Study of Donepezil in Female Breast Cancer Survivors With Cognitive Dysfunction
RATIONALE: Donepezil hydrochloride may help lessen cognitive dysfunction caused by chemotherapy.
PURPOSE: This phase II trial is studying donepezil hydrochloride in treating cognitive dysfunction after chemotherapy in female breast cancer survivors.
Drug: donepezil hydrochloride
|Study Design:||Allocation: Randomized
Endpoint Classification: Safety/Efficacy Study
Intervention Model: Parallel Assignment
Masking: Double Blind (Subject, Caregiver, Investigator, Outcomes Assessor)
Primary Purpose: Treatment
|Official Title:||A Feasibility Study of Donepezil in Female Breast Cancer Survivors With Self-Reported Cognitive Dysfunction Following Chemotherapy|
- Retention [ Time Frame: 24 Weeks ] [ Designated as safety issue: No ]Retention is the percentage of participants who stay in the study for 24 weeks.
- Compliance [ Time Frame: 24 weeks ] [ Designated as safety issue: No ]Compliance is the percentage of pills taken while on study (based on returned diaries)
- HVLT-IR [ Time Frame: 24 weeks ] [ Designated as safety issue: No ]Hopkins verbal learning test - immediate recall is the number of words (of 12) than can be remembers during three tries. The total score ranges from 0 to 36. Higher is better.
- Fatigue [ Time Frame: 24 weeks ] [ Designated as safety issue: No ]Fatigue is quantified by the FACIT-Fatigue scale. It consists of 13 questions answered on a 0 to 4 point scale. The fatigue score is the sum of the responses (some reverse scored) so that higher values represent less fatigue.
|Study Start Date:||April 2012|
|Study Completion Date:||October 2013|
|Primary Completion Date:||October 2013 (Final data collection date for primary outcome measure)|
Experimental: Arm I
Patients receive donepezil hydrochloride PO QD.
Drug: donepezil hydrochloride
Other Name: Donepezil
Placebo Comparator: Arm II
Patients receive placebo PO QD.
Other Name: Placebo
- Determine the feasibility of conducting a randomized placebo-controlled clinical trial for cognitive symptoms in female breast cancer survivors.
- Estimate the variability of the clinical outcomes (FACT-Cognition Perceived Cognitive Impairment subscale, neurocognitive battery, FACIT-Fatigue, FACT Cog Total Score, PROMIS Fatigue, Epworth Sleepiness Scale, Beck Depression Inventory, Beck Anxiety Inventory, and RAND Short Form-36).
- Estimate the within patient correlation over time of the clinical outcomes.
- Obtain preliminary estimates of the effect of donepezil on the primary and secondary outcome variables.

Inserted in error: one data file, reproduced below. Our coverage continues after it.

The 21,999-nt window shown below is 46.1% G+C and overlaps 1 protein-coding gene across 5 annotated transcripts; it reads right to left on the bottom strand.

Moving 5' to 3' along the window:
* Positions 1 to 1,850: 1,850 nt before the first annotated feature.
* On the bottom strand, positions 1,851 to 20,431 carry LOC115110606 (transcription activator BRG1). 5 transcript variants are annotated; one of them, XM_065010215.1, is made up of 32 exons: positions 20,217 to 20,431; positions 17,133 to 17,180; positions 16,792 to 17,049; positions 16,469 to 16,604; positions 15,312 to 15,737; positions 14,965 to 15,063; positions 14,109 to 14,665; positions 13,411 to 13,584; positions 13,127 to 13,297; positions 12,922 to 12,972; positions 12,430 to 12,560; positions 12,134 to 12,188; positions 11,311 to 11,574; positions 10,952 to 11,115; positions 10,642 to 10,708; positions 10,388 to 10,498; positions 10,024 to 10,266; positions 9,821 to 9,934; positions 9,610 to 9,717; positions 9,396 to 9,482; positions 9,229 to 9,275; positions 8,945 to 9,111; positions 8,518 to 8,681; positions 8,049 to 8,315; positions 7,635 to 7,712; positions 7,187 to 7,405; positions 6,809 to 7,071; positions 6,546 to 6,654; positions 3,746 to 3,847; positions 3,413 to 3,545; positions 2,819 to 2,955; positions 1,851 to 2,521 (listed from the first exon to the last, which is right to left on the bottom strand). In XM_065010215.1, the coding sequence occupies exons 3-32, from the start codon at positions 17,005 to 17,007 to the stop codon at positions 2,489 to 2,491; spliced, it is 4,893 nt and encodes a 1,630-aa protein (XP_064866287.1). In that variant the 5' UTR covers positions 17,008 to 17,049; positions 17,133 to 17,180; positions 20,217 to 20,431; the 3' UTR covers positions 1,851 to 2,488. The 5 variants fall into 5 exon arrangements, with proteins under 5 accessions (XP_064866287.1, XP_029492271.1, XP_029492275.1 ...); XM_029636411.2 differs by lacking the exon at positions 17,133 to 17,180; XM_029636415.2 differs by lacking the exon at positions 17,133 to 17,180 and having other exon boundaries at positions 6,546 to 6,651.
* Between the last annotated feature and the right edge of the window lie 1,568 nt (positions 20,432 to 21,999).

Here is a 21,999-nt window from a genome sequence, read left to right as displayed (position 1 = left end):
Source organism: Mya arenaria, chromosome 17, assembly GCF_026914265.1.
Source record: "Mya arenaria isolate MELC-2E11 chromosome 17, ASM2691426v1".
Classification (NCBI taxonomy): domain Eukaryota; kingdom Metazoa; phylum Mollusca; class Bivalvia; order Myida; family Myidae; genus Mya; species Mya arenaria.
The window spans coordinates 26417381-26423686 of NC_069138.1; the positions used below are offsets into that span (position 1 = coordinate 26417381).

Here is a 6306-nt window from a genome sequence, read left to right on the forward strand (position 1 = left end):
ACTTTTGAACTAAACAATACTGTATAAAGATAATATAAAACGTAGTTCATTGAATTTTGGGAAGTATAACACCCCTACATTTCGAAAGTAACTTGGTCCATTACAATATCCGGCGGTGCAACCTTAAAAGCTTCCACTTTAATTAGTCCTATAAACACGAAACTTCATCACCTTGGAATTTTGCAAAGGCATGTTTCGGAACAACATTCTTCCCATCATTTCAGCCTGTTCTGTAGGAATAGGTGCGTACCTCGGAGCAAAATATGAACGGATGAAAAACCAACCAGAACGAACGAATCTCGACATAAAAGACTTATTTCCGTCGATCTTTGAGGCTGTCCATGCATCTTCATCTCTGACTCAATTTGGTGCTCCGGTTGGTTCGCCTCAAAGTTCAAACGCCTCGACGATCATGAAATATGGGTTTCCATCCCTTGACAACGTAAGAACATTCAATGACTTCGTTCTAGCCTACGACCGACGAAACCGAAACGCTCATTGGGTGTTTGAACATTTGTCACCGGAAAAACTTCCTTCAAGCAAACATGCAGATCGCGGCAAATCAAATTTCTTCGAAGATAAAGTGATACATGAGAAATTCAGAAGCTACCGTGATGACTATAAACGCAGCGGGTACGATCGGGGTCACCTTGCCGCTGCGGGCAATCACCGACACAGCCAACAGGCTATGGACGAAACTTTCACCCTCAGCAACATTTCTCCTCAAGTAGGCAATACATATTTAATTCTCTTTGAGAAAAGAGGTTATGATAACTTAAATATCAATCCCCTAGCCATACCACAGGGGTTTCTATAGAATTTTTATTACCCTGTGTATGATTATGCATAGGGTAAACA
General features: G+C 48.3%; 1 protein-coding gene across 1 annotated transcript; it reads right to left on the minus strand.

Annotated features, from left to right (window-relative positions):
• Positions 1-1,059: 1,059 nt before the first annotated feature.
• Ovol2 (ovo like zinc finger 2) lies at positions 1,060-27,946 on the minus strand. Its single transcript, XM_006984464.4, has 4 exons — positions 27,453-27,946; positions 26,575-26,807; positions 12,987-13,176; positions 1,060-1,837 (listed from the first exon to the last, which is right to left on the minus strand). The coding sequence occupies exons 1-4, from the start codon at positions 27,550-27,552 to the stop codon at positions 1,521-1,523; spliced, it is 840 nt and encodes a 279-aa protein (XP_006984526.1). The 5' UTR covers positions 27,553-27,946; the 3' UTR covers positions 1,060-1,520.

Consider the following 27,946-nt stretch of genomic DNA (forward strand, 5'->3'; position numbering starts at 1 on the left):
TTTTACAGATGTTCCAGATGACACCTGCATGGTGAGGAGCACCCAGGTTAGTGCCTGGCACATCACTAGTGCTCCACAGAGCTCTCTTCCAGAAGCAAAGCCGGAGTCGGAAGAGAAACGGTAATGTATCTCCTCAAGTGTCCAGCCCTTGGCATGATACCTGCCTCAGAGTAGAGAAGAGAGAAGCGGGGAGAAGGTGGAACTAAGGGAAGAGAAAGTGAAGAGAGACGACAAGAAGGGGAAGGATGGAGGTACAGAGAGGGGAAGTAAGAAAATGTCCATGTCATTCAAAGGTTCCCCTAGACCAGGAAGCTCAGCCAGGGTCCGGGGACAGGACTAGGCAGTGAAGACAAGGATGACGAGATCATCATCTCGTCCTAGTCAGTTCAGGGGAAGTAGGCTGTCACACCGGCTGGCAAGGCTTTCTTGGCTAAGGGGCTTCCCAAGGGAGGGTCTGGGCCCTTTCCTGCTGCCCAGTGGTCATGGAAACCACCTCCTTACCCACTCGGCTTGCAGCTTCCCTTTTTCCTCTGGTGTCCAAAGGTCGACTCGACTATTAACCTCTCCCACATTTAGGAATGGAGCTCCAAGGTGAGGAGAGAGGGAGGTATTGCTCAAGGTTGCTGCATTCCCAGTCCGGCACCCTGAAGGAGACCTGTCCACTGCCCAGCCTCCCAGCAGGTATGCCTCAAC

- Correlate the reports of fatigue, sleep disturbance, and mood with measures of cognitive symptoms and neurocognitive test performance.
- Document the severity of cognitive symptoms and functional impairment in female breast cancer survivors who enroll on this pilot study.
- Correlate cognitive symptoms with cognitive test performance.
- Document the toxicities associated with donepezil hydrochloride use.
OUTLINE: This is a randomized, double-blind, placebo-controlled, multicenter study. Patients are stratified according to menopausal status (pre- vs peri-/post-menopausal) and time since end of chemotherapy (12-36 months vs 36.01-60 months).
Arm I: Patients receive donepezil hydrochloride orally (PO) once daily (QD).
Arm II: Patients receive placebo PO QD.
In both arms treatment continues for 24 weeks.
Patients complete the entire battery of neurocognitive tests and questionnaires (FACT-Cognition Perceived Cognitive Impairment subscale, neurocognitive battery, FACIT-Fatigue, FACT Cog Total Score, PROMIS Fatigue, Epworth Sleepiness Scale, Beck Depression Inventory, Beck Anxiety Inventory, and RAND Short Form-36) at baseline (pre-treatment), 24 weeks (end of medication), and 36 weeks (end of wash-out).
After completion of therapy, patients are followed at 12 weeks.
Please refer to this study by its ClinicalTrials.gov identifier: NCT01466270
|United States, North Carolina|
|Wake Forest Cancer Center CCOP Research Base|
|Winston Salem, North Carolina, United States, 27157|
|Principal Investigator:||Julia A. Lawrence||Comprehensive Cancer Center of Wake Forest University|